There's nothing that shows off the parochialism of the local media quite like the way they lose all bearings when an international celebrity deigns to land here.
Usually it's some kind of pop star or Hollywood heartthrob, so the show-biz reporters' excitement is understandable. Their regular job is pretending that talentless local performers are superstars - who can blame them for getting drunk on authentic glamor. But when the visitor is renowned in a more serious field, like statesmanship or business, it's extremely amusing to see the usually serious and cynical reporters falling over each other to prostrate themselves at the feet of the oracle.
Microsoft CEO Bill Gates might be the richest man in the world and the most recognizable face behind the world-wide computer revolution in recent decades, but for the last few years he has been serving mainly as Microsoft's guru-in-chief while leaving the day-to-day management of the company to others. Perhaps that's why he suddenly has time to visit us here in the Middle East. Well, not too much time. His entire visit to Israel from landing to take-off was barely 24 hours. He left the hotel only once - to meet the prime minister.
All the glowing reports in the media mentioned the Microsoft research center in Haifa as if it were the company's brain trust, but Gates didn't seem eager to visit even there. He preferred to receive his subjects at the hotel and to learn about our wonderful programmers' latest ideas via e-mail. In other words, aside from being a PR coup for Microsoft, the visit had no practical importance. It didn't herald a technological breakthrough, nor did it add even one job in the hi-tech sector.
The two tabloids didn't let the facts get in their way. Yediot Aharonot had a big photo of Gates on the cover, with an Israeli flag in the background, as if he were a visiting head-of-state. They also added some rather ridiculous quotes from an interview with him. He said that "Israel does wonderful things in the field of technology" but, for some reason, he talked to us as if we were natives on some distant island. In the future, Gates predicted, "people will use computers in their daily lives - in their homes, offices and in their coat pocket." Perhaps he should have taken a short walk outside the hotel. He might have seen a few computers in use in those places already.
On the subject of his fabulous wealth, he said: "I don't spend all day counting my money." Have you ever heard a billionaire admit that he did? Gates said he was looking forward to his meeting with Sharon, who is not exactly known for his computer skills, and planning "to discuss with him the future of technological development in Israel," which is more or less like Sharon saying that he is planning to talk with Gates about the breeding methods for the bulls on his farm.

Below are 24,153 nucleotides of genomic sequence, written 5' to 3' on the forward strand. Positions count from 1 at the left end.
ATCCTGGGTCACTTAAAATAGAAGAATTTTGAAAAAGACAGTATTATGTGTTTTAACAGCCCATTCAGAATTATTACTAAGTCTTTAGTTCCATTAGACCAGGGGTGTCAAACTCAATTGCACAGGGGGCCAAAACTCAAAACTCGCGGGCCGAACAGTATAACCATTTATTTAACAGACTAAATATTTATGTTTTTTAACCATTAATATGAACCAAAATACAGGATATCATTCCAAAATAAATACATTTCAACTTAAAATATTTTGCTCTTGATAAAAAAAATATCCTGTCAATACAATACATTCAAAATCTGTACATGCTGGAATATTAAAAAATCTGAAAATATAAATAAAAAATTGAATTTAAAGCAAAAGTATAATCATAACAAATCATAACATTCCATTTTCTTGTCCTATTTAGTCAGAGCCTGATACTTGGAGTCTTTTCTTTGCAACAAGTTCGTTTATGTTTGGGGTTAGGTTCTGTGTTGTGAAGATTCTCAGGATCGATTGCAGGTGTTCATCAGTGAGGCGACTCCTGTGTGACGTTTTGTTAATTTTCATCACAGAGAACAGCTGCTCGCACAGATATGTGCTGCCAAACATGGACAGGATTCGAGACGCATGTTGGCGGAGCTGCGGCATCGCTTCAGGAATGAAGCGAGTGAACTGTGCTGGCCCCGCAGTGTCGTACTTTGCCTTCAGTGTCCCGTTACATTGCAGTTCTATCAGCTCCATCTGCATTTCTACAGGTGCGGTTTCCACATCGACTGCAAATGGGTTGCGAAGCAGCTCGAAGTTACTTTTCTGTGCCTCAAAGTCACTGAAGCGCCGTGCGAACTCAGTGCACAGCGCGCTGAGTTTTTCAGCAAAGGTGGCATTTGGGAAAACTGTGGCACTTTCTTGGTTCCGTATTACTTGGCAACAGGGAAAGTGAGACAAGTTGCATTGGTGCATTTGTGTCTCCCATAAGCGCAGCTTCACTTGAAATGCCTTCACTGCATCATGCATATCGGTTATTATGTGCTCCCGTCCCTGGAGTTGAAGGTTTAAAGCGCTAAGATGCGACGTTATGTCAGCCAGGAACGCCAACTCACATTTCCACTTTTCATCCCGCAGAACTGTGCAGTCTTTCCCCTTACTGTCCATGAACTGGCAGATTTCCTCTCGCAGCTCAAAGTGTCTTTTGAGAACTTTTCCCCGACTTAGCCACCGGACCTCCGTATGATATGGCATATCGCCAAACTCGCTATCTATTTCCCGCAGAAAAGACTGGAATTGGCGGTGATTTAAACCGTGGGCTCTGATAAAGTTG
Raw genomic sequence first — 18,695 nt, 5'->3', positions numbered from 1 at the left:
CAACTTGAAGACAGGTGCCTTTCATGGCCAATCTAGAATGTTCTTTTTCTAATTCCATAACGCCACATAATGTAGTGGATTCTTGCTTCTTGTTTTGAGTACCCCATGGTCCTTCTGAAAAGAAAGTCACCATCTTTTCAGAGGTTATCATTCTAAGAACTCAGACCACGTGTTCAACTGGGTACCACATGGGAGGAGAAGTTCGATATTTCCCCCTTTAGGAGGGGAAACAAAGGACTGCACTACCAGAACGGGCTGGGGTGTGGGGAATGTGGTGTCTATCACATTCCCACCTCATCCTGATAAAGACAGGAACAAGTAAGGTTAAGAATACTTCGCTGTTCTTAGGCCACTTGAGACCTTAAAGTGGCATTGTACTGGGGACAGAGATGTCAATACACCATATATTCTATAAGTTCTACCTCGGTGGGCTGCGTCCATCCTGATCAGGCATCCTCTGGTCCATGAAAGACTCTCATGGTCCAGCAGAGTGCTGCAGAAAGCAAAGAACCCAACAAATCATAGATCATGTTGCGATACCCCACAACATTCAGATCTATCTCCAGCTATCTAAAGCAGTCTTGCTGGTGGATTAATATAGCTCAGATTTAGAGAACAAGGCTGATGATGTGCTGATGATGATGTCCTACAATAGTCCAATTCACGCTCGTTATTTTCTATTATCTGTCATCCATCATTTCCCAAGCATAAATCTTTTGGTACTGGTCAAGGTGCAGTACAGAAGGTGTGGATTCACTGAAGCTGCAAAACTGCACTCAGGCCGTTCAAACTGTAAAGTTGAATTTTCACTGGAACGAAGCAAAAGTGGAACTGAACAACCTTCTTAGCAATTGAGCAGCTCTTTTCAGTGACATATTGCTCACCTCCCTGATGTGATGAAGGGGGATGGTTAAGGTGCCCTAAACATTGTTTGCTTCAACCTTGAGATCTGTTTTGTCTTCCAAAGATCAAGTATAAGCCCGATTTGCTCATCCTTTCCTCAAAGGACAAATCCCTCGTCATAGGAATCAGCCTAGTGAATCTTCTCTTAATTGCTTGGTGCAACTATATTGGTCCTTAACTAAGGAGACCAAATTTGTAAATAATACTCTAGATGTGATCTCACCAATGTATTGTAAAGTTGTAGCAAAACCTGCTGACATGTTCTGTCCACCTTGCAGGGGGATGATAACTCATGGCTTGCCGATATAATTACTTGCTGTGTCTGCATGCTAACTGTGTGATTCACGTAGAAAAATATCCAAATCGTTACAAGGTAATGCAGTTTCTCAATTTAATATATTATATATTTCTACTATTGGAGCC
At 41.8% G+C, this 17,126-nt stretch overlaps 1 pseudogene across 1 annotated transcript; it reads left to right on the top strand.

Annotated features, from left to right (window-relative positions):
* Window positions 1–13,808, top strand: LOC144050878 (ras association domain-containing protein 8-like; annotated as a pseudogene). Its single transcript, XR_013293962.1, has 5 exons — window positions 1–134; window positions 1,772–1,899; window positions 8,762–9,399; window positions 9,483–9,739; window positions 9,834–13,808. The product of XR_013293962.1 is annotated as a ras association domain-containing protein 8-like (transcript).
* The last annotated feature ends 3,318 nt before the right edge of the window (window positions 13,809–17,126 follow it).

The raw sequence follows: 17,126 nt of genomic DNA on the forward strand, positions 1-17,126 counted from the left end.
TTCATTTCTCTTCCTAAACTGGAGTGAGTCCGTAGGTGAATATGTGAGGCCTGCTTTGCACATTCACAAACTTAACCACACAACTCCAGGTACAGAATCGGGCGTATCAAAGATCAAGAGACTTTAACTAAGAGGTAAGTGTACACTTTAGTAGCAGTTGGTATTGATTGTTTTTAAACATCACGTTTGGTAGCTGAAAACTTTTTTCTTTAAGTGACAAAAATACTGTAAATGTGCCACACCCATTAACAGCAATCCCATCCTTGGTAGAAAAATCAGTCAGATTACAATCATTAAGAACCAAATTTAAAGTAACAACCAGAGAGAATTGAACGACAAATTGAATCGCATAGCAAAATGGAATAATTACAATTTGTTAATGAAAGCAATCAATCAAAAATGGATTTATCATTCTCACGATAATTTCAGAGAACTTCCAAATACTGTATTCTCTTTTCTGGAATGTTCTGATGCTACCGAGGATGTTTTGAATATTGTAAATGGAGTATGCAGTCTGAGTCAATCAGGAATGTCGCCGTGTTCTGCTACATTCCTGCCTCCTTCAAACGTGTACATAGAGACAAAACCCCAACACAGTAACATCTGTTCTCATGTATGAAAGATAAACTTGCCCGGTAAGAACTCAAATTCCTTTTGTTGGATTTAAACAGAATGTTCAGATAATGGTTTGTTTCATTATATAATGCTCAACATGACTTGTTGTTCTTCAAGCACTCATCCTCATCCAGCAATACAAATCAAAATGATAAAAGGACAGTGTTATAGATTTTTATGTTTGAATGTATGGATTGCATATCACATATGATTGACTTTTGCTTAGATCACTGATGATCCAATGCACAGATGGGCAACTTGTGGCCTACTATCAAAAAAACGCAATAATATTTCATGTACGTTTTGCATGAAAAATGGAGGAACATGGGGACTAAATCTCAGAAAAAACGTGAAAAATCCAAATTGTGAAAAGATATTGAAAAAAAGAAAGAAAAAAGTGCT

The fact that the interviewer was Yediot's veteran financial editor Sever Plotzker only goes to show what proximity to royalty can do to a normally staid and reasonable Israeli journalist. The paper's technology reporter, Duddy Goldman, was the only one who retained a shred of professionalism. He wrote in a short piece that Gates actually "said nothing new," and that his aphorisms were "like saying that it's hot in the summer or that shwarma in pita is tasty but fattening."
Ma'ariv didn't even have that shred. The paper's banner headline on Wednesday was a quote from Gates: "Israel is a hi-tech power." Well thank you, Bill, but we kind of knew that already.
Since there really isn't much to write about a short and polite visit, Ma'ariv had to fill all that space with Gates' CV, a photograph of the presidential suite where he slept and the details of his menu. Also included was a short dictionary of Microsoft terms that wouldn't enlighten even the most casual computer users and an "analysis" column. What is there to analyze here, why he was served lamb chops and not veal?
Ma'ariv's reporters predicted that Gates would use his visit to "reveal, for the first time, his vision of the new work-space." In other words, he was going to give his standard speech. And if all that's not enough, there was also space for Ma'ariv's resident buffoon, Kobi Arieli, who asked the visitor to pop over and fix the fonts on his home computer. And I haven't got enough room here to write about the fawning TV interviews, but you can just imagine.